How to Submit Your Film to Festivals
André R. Coutu · From fps #7 · March 1, 2006 | 1. Finish your film.
Whether your project is a short-length film, documentary, TV commercial, music video or feature-length film, film festivals have categories for pretty much everything. The most important step is deciding which festivals best suit your film.
2. Research what festivals you should submit to.
If you have time, this should begin while completing step 1. If you don't, you'll find yourself rushing to make festival deadlines and potentially paying higher shipping fees.
While most young filmmakers love the idea of having their work shown at major festivals (Cannes, Toronto or Sundance), these festivals receive thousands of submissions, making it difficult to get your work selected. Therefore, the first thing to think about is the type of festival you are looking for. Do you want a festival that will help you find a distributor or build industry contacts? Do you just want to meet other filmmakers? Do you just want your film shown? Consider all of these factors when deciding which festival to enter.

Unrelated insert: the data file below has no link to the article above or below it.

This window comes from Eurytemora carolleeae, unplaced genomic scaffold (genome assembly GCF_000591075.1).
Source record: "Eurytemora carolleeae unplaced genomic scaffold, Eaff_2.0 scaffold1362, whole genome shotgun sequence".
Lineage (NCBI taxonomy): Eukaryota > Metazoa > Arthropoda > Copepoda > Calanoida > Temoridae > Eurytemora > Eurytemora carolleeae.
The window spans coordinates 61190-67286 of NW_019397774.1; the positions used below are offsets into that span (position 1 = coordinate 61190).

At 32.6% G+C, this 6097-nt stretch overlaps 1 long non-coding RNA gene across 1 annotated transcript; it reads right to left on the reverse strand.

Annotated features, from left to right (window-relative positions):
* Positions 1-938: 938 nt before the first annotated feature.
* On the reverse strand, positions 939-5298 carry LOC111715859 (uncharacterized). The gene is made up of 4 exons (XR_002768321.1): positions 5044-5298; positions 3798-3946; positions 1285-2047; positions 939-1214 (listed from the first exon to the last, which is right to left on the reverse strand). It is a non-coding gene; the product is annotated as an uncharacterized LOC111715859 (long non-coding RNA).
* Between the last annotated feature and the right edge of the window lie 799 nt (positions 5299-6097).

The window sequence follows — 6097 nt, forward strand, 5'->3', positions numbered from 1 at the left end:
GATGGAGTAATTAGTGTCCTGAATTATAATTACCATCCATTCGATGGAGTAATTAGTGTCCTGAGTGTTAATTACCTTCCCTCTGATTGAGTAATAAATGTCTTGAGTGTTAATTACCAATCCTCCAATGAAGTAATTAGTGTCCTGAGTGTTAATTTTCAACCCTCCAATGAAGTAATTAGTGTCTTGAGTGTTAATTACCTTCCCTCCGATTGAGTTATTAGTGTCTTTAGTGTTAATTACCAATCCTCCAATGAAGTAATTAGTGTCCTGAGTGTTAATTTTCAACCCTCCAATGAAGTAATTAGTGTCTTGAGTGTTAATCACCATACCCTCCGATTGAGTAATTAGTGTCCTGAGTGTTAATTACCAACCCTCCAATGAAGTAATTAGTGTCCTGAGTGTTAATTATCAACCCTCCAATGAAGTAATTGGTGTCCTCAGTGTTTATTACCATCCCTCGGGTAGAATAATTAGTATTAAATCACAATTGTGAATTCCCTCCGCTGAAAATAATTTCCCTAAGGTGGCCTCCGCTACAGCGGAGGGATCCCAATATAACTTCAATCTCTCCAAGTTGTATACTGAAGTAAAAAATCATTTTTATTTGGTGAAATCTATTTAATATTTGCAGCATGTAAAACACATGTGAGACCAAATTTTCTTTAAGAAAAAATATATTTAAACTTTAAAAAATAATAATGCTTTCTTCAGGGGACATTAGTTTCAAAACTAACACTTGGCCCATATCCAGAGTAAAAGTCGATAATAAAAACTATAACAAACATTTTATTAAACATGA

Questions you should consider are: how long has the festival existed? Is it held yearly or biennially? This will help indicate your submission odds. Also, see what films they have shown in the past. Read past festival reviews and observe what they highlight (e.g., competitions, special programs, parties). Do they charge entry fees? Do they pay artist's fees? What do you receive if your film is selected? Also, see what festivals other filmmakers have had their work screened at. If you're a student, ask your teachers for advice. Festival research is time-consuming and tedious work, but it's a necessary part of the filmmaking process that will give you a wider perspective of international film festivals.
Want to read the rest of this feature?
You'll find it and many other articles in the March 2006 issue of fps, available for only 99 cents US.